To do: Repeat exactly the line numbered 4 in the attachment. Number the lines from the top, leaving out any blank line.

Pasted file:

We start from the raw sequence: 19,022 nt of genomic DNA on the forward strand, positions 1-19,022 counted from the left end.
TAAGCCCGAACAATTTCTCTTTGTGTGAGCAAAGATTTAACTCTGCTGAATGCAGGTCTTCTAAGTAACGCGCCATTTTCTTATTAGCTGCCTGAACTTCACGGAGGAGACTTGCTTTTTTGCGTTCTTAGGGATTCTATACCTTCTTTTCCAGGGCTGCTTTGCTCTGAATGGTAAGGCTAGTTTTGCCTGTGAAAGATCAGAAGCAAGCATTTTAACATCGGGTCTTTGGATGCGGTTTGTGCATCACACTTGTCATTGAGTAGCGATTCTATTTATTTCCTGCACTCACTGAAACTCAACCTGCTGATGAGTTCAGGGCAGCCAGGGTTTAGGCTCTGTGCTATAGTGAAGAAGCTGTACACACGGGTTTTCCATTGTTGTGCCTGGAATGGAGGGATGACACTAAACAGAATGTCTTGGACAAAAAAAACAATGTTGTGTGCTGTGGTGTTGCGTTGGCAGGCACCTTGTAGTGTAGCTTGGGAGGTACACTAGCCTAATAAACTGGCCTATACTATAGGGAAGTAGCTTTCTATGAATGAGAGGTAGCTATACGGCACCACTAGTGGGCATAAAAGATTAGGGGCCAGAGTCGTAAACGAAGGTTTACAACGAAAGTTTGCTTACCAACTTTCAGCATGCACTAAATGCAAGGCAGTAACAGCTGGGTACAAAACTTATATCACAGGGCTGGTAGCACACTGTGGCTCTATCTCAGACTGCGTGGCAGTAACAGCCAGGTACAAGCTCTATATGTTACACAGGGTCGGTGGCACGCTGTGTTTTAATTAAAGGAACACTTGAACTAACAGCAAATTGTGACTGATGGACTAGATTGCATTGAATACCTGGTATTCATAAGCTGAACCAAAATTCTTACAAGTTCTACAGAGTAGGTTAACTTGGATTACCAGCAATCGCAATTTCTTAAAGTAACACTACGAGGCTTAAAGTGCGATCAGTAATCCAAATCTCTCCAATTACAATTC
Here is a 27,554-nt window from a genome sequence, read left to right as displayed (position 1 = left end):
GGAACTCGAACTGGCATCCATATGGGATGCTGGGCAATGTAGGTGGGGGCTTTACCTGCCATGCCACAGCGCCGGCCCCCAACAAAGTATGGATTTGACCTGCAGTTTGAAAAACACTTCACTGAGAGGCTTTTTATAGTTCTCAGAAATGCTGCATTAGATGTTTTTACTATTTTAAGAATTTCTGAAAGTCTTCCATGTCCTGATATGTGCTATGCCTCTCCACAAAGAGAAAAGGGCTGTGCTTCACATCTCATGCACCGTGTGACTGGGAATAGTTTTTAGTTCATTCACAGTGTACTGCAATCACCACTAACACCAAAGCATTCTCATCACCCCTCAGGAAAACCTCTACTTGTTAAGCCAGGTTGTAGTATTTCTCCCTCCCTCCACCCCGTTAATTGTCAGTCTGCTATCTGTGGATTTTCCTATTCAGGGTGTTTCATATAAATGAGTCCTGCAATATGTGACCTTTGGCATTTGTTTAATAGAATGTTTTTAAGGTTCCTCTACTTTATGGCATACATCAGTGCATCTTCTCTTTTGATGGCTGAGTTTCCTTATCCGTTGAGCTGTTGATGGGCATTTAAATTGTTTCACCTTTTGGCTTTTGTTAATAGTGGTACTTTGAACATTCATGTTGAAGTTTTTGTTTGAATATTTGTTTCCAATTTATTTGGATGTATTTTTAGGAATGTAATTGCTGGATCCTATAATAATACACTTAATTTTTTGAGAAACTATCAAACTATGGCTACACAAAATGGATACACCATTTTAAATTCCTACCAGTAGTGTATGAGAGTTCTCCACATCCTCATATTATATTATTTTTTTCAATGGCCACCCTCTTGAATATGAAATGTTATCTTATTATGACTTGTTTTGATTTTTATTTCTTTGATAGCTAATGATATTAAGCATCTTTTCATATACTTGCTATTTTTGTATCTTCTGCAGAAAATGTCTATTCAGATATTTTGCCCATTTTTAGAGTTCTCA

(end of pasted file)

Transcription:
GGAACTCGAACTGGCATCCATATGGGATGCTGGGCAATGTAGGTGGGGGCTTTACCTGCCATGCCACAGCGCCGGCCCCCAACAAAGTATGGATTTGACCTGCAGTTTGAAAAACACTTCACTGAGAGGCTTTTTATAGTTCTCAGAAATGCTGCATTAGATGTTTTTACTATTTTAAGAATTTCTGAAAGTCTTCCATGTCCTGATATGTGCTATGCCTCTCCACAAAGAGAAAAGGGCTGTGCTTCACATCTCATGCACCGTGTGACTGGGAATAGTTTTTAGTTCATTCACAGTGTACTGCAATCACCACTAACACCAAAGCATTCTCATCACCCCTCAGGAAAACCTCTACTTGTTAAGCCAGGTTGTAGTATTTCTCCCTCCCTCCACCCCGTTAATTGTCAGTCTGCTATCTGTGGATTTTCCTATTCAGGGTGTTTCATATAAATGAGTCCTGCAATATGTGACCTTTGGCATTTGTTTAATAGAATGTTTTTAAGGTTCCTCTACTTTATGGCATACATCAGTGCATCTTCTCTTTTGATGGCTGAGTTTCCTTATCCGTTGAGCTGTTGATGGGCATTTAAATTGTTTCACCTTTTGGCTTTTGTTAATAGTGGTACTTTGAACATTCATGTTGAAGTTTTTGTTTGAATATTTGTTTCCAATTTATTTGGATGTATTTTTAGGAATGTAATTGCTGGATCCTATAATAATACACTTAATTTTTTGAGAAACTATCAAACTATGGCTACACAAAATGGATACACCATTTTAAATTCCTACCAGTAGTGTATGAGAGTTCTCCACATCCTCATATTATATTATTTTTTTCAATGGCCACCCTCTTGAATATGAAATGTTATCTTATTATGACTTGTTTTGATTTTTATTTCTTTGATAGCTAATGATATTAAGCATCTTTTCATATACTTGCTATTTTTGTATCTTCTGCAGAAAATGTCTATTCAGATATTTTGCCCATTTTTAGAGTTCTCA